Hazardous Effects of Mercury on Health and Environment - Seeker's Thoughts

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Hazardous Effects of Mercury on Health and Environment

Mercury is a naturally-occurring heavy metal that is found in air, soil, and water.

According to the World Health Organisation (WHO), mercury is one of the top ten chemicals of major public health concern. 

Even small amounts of mercury exposure can be toxic and have serious health impacts. Mercury affects the digestive, nervous, and immune systems. It also adversely affects the kidneys, lungs, eyes, skin, etc. 

Victims may suffer memory loss or language impairment, and the damage to the brain cannot be reversed. Even small amounts can cause health effects and hence, there is no known safe exposure level for elemental mercury in human beings.

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Children, infants, and fetuses are the most vulnerable to the harmful effects of mercury. Mercury is easily transported worldwide through the environment and so the hazardous effects can reach even remote places.

Mercury is released into the atmosphere through natural processes such as weathering of rocks, volcanic eruptions, geothermal activities, forest fires, etc.

Apart from these natural processes, mercury is also released through human activities. Because of its many unique properties, mercury has been used for various purposes for hundreds of years. In modern times, mercury is used in many industrial processes, in gold mining, etc. It is also used in many products like energy-efficient fluorescent light bulbs, electrical switches, batteries, cosmetics, pharmaceuticals, jewelry, cement production, paint, and as preservatives in vaccines.

It is also produced during the incineration of many kinds of wastes. Once released, mercury persists in the environment and can be circulated between air, water, and the soil. Mercury enters into organisms and converts into methylmercury, which then concentrates up the food chain.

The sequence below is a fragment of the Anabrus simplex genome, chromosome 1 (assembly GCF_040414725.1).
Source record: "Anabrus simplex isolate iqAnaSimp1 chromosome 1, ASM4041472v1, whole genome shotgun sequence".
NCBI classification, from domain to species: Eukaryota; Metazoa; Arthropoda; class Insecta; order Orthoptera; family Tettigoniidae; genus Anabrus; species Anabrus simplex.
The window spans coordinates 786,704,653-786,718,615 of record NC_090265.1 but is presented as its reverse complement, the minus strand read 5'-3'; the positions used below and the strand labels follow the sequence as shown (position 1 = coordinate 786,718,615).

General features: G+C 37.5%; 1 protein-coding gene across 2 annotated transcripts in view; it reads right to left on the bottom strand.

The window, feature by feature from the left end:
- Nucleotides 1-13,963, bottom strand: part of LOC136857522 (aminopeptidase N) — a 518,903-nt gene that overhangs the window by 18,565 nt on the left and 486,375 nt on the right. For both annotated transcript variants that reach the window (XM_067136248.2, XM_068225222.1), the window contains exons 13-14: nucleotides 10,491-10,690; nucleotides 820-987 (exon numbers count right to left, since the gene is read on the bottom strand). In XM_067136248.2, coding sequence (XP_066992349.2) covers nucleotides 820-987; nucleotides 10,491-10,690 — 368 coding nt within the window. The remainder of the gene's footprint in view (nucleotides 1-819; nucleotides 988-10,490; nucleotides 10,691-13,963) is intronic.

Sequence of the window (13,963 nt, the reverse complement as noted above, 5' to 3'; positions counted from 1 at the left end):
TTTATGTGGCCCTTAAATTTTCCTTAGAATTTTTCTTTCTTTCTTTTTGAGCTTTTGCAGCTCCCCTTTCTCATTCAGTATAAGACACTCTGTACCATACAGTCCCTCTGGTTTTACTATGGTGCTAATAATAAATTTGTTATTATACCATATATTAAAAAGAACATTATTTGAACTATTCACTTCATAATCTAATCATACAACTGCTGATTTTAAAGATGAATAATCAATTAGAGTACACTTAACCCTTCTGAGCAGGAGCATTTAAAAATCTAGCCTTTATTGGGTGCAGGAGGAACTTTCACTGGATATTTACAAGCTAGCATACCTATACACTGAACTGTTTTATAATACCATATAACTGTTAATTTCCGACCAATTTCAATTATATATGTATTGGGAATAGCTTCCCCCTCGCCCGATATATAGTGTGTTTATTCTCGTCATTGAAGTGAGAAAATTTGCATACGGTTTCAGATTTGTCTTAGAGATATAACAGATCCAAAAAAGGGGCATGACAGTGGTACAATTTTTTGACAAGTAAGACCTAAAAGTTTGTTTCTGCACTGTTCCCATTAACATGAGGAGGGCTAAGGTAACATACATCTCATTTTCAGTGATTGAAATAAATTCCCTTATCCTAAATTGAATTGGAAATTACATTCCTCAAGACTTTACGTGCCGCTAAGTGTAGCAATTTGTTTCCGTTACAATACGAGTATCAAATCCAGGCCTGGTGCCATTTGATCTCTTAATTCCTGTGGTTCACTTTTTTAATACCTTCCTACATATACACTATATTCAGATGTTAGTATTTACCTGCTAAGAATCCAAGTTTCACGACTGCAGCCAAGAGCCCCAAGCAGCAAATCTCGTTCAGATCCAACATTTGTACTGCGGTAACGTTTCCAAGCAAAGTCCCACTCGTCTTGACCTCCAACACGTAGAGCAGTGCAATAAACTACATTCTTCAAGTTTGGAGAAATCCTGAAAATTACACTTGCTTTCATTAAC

The local population, which ate this seafood, suffered from mercury poisoning as a result of this.

Mercury’s harmful effects were known to mankind since the 50s, especially because of the infamous Minamata Disease, which was first seen in the city of Minamata, Japan. In 2001, the United Nations Environment Programme (UNEP) initiated an assessment of, among others, the health effects of mercury and its compounds.

In 2003, the Governing Council of the UNEP considered this assessment and decided that there was enough evidence to warrant strong action in this regard by governments. In 2005 and 2007, a mercury program was initiated by governments with the UNEP Global Mercury Partnership, to reduce the adverse effects of mercury on health and the environment.

The UNEP decided to make a legally binding agreement on mercury in 2009, after which an intergovernmental negotiating committee (INC) was established. The INC held five sessions from 2010 to 2013.

After the fifth session, the Convention was agreed upon and adopted. It was opened for signature for one year at a Conference of Plenipotentiaries (Diplomatic Conference) in Kumamoto, Japan. The first meeting of the COP to the Convention was held in Geneva in 2017. The Convention entered into force in August 2017 after the 50th country ratified it

The Minamata Convention on Mercury is an important international treaty intended to protect health and the environment from the adverse effects of mercury.

The Minamata Convention on Mercury is an international environmental treaty that aims to protect human health and the environment from the harmful effects of mercury and its compounds. 

It addresses specific human activities that are contributing to large-scale mercury pollution.It is expected that the implementation of this Convention will reduce mercury pollution over the next few decades.

The Convention was signed in 2013 and entered into force in 2017. It is a UN treaty coming under the United Nations Environment Programme (UNEP).128 countries are signatories to the Convention, and 119 countries are parties to it. India is a party to the Minamata Convention and ratified it in 2018.

the objective of the Minamata Convention is “to protect the human health and the environment from the anthropogenic emissions and releases of mercury and mercury compounds.”